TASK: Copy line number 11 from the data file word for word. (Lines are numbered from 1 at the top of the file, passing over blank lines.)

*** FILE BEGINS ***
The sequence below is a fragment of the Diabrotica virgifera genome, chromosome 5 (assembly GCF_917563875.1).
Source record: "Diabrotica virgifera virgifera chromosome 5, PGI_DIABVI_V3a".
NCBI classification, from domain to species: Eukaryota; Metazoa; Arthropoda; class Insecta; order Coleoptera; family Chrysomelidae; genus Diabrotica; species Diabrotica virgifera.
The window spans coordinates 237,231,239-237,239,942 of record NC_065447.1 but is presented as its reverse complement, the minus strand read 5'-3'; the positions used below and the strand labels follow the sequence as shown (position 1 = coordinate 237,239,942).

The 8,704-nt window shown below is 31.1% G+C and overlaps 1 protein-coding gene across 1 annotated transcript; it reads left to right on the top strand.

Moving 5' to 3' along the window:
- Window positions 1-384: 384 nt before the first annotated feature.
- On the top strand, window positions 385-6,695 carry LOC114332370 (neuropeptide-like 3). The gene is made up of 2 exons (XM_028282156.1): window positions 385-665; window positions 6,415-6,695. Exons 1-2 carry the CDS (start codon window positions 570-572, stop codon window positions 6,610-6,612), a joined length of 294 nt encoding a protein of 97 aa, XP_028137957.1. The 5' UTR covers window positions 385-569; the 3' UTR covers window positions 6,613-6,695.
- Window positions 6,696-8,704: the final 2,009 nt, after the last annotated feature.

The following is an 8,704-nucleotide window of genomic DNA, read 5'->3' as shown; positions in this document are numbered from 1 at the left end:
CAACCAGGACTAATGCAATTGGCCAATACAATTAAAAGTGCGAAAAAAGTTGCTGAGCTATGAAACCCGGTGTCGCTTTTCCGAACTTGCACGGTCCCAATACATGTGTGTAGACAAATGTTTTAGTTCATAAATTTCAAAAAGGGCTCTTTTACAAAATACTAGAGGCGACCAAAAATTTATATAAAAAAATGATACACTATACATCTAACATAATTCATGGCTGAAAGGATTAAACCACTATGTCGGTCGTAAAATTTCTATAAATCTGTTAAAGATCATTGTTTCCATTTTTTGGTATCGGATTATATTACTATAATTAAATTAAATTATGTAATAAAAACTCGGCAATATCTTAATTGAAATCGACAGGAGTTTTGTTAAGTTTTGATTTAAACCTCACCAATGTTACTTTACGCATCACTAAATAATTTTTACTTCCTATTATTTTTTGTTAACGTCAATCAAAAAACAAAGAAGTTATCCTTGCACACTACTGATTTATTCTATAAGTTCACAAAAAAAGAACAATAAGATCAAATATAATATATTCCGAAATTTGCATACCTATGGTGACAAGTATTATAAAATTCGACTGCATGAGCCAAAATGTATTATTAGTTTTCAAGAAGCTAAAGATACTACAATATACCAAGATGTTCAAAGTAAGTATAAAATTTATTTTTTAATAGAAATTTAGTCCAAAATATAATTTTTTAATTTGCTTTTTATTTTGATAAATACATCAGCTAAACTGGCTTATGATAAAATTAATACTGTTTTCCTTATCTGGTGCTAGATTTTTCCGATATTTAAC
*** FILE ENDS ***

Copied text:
CAACCAGGACTAATGCAATTGGCCAATACAATTAAAAGTGCGAAAAAAGTTGCTGAGCTATGAAACCCGGTGTCGCTTTTCCGAACTTGCACGGTCCCAATACATGTGTGTAGACAAATGTTTTAGTTCATAAATTTCAAAAAGGGCTCTTTTACAAAATACTAGAGGCGACCAAAAATTTATATAAAAAAATGATACACTATACATCTAACATAATTCATGGCTGAAAGGATTAAACCACTATGTCGGTCGTAAAATTTCTATAAATCTGTTAAAGATCATTGTTTCCATTTTTTGGTATCGGATTATATTACTATAATTAAATTAAATTATGTAATAAAAACTCGGCAATATCTTAATTGAAATCGACAGGAGTTTTGTTAAGTTTTGATTTAAACCTCACCAATGTTACTTTACGCATCACTAAATAATTTTTACTTCCTATTATTTTTTGTTAACGTCAATCAAAAAACAAAGAAGTTATCCTTGCACACTACTGATTTATTCTATAAGTTCACAAAAAAAGAACAATAAGATCAAATATAATATATTCCGAAATTTGCATACCTATGGTGACAAGTATTATAAAATTCGACTGCATGAGCCAAAATGTATTATTAGTTTTCAAGAAGCTAAAGATACTACAATATACCAAGATGTTCAAAGTAAGTATAAAATTTATTTTTTAATAGAAATTTAGTCCAAAATATAATTTTTTAATTTGCTTTTTATTTTGATAAATACATCAGCTAAACTGGCTTATGATAAAATTAATACTGTTTTCCTTATCTGGTGCTAGATTTTTCCGATATTTAAC